In Chapter 7 bankruptcy, the company goes out of business fairly rapidly as its assets are sold off to try to satisfy its creditors.


What are advantages of an automaker going into bankruptcy?
Some argue that bankruptcy judges will be able to force the automakers to shed brands and dealerships as well as get the Big Three out of labor contracts they can not afford.
Other U.S. industries, such as steel companies and airlines, have used bankruptcy in the past to return to profitability without putting federal dollars at risk.


What are the arguments against a Chapter 11 bankruptcy?
Given the current credit crunch, many experts question whether automakers would be able to get necessary financing from lenders to help them during the reorganization process.
There are also doubts whether consumers would buy new vehicles from a bankrupt automaker due to concerns over their resale value and warranty. In effect, an automaker that files for Chapter 11 could eventually wind up going out of business anyway.


What are some of the other broader economic impacts if an automaker goes out of business?
Nearly 2 million Americans get their health insurance directly from one of the Big Three automakers. Most of them would lose that coverage if their company goes out of business. A failure of one of the Big Three could also cause a string of bankruptcies among suppliers.
And beyond the job losses at the automakers, dealerships and suppliers, media companies that generate a lot of revenue from auto advertising as well as retailers in towns where plants are located could also have to cut many jobs. The Center for Automotive Research, a Michigan think tank that supports the bailout, estimates that between 1.4 million and 1.7 million jobs indirectly tied to the Big Three would be lost in the first year following widespread auto failures.
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Old 11-18-2008, 01:35 PM   #20
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GM, as it exists now, is going to die. I'm sorry, that's just the way it is, and I'm no happier about it than anyone else (the small amount of worthless GM stock in my portfolio is proof enough).

I also don't have a crystal ball or ouija board, and therefore can't say with certainly what will happen either way. But GM does have assets (hard and soft) which are valuable and some which are not. Bankruptcy could allow them to sell some, keep others and, perhaps, even emerge leaner and more competitive.

If the argument is made that bankruptcy will end in GM not being able to get loans to restructure, etc., then I say let the government step in at that point and provide backing (funds) for GM to continue in whatever shape it can be competitive. If that means selling off brands like Hummer, Pontiac and Buick and only continuing to manufacture GMC, Chevrolet, Cadillac and Saturn, so be it.

I'm not against helping them, but if we're going to shovel money down a hole, let's pick the shallowest hole.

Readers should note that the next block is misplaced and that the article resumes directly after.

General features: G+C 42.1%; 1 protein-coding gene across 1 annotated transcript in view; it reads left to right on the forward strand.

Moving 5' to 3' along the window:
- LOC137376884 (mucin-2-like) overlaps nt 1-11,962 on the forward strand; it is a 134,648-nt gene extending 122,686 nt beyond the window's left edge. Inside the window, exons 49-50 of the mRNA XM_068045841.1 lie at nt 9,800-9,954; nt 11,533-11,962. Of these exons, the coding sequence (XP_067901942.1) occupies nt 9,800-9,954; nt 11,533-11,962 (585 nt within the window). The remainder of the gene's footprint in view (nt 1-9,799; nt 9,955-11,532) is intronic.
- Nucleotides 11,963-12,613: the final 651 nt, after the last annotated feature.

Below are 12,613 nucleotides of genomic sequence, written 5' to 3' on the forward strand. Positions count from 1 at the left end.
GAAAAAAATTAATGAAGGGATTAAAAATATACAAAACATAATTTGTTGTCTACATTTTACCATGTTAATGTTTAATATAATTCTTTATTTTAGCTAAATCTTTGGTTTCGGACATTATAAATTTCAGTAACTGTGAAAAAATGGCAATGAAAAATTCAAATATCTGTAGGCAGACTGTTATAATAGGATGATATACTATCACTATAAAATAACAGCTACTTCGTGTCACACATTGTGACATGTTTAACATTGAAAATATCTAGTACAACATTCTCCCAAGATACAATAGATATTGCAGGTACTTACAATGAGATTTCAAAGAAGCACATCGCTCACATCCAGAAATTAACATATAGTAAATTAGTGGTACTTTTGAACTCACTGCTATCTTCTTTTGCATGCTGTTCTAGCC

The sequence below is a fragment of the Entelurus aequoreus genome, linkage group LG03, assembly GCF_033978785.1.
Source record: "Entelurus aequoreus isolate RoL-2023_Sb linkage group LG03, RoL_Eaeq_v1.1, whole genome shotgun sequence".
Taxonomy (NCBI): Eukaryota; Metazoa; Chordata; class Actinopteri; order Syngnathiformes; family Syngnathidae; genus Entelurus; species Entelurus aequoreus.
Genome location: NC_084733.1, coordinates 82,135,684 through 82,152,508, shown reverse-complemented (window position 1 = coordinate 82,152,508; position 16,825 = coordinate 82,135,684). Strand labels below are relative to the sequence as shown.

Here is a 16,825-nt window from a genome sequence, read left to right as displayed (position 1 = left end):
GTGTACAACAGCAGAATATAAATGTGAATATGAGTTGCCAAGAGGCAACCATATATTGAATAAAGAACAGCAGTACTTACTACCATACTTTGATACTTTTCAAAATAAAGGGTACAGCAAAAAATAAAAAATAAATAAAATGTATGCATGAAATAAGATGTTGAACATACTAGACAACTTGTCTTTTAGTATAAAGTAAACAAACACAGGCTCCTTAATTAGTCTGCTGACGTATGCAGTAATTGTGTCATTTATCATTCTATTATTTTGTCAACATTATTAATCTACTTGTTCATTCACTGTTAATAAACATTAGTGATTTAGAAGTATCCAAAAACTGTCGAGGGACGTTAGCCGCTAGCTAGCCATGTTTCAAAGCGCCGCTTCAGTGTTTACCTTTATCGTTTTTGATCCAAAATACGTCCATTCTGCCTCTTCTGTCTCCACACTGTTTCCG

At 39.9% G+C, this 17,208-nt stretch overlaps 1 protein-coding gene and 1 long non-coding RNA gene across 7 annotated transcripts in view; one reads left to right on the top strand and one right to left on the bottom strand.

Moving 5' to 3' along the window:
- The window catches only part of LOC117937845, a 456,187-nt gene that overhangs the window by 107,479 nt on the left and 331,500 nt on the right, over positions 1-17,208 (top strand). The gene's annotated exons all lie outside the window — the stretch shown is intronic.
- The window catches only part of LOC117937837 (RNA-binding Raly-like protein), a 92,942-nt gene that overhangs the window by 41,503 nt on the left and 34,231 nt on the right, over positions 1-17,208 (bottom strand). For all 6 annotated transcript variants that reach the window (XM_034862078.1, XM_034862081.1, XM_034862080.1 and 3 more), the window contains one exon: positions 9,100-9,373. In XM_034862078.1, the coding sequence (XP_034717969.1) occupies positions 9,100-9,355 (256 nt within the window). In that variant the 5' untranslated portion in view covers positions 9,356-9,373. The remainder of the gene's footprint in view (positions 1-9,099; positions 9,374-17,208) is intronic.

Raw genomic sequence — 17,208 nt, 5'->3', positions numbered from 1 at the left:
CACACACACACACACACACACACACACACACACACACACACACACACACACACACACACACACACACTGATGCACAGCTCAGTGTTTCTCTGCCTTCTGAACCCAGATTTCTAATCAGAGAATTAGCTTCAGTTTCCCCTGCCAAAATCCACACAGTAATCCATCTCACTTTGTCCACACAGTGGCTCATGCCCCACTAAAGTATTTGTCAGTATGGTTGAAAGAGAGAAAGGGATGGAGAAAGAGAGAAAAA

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Old 11-18-2008, 01:37 PM   #21
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Exxon made 11 billion ... in the 1st quarter of this year alone.

Float the car boys a loan and maybe the guvamint can lower your tax rate a little.

Whaddya say?
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Old 11-18-2008, 01:40 PM   #22
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Quote:
Originally Posted by Silvertwinkie View Post
A narrow and singular vision. Again, the big 2.5 are not asking for a handout. Just loan guarantees and if need be the gov will get stock.

The bottom line is this, you can either agree to float loans to the big 2.5 or you can pay the enormous price that the unemployment, heathcare/pension will cost.

Either way, you're going to pay. The second option (picking up the unemployment, etc costs) are going to cost us far, far more, and put at least 100k or more folks out of a job (far beyond what the big 2.5 directly employ), further shrinking the already contracting job markets here.

If we are going to pay either way (which don't kid yourself, we would be), then I vote that we loan them the money, they get their acts together and we keep 1 out of 10 jobs in this country on our shores.

I think looking at this any other way is frankly shortsighted and a knee jerk reaction (no disrespect intended). There are really only two options and doing nothing is not one of them.......

I might feel differently if we hadn't already lost a boat load of jobs to outsourcing overseas. At this point, we've outsourced about as much as we can, and letting 1 out of 10 jobs evaporate just isn't in any of the compaines or the country's (meaning you and I) best interest.

PS- If you don't think other countries subsidize their business, guess again. Japan, China, etc all subsidize various industries. Why? It's in their best interest to do so. If you think Socialism isn't already here in this country, guess again, cause my feeling is the next few years, we're gonna see a LOT more of it.
Yours is the logical fallacy of the false dilemma. This is not simply a choice between "loans" and potential unemployment, health care and retirement costs. There is no assurance that loans will do anything except prolong the inevitable. GM may well absorb all of the money and then fail leaving everyone with essentially the same costs... only later. If a highly paid union worker loses his or her job, he or she is going to be forced to look for another job. The only beneficiary of a highly paid, subsidized job is the person holding the job; it's the taxpayers left holding the bag.

Yes, most countries subsidize industries. Why? Concentrated benefits and diffused costs. For a wonderful example, see the U.S. sugar industry. Everyone pays more for sugar so a handful of companies can make windfall profits... and those windfall profits are used, in part, to buy political support to ensure those price supports and tariffs remain in place. Again, this subsidization benefits a few at a cost to many.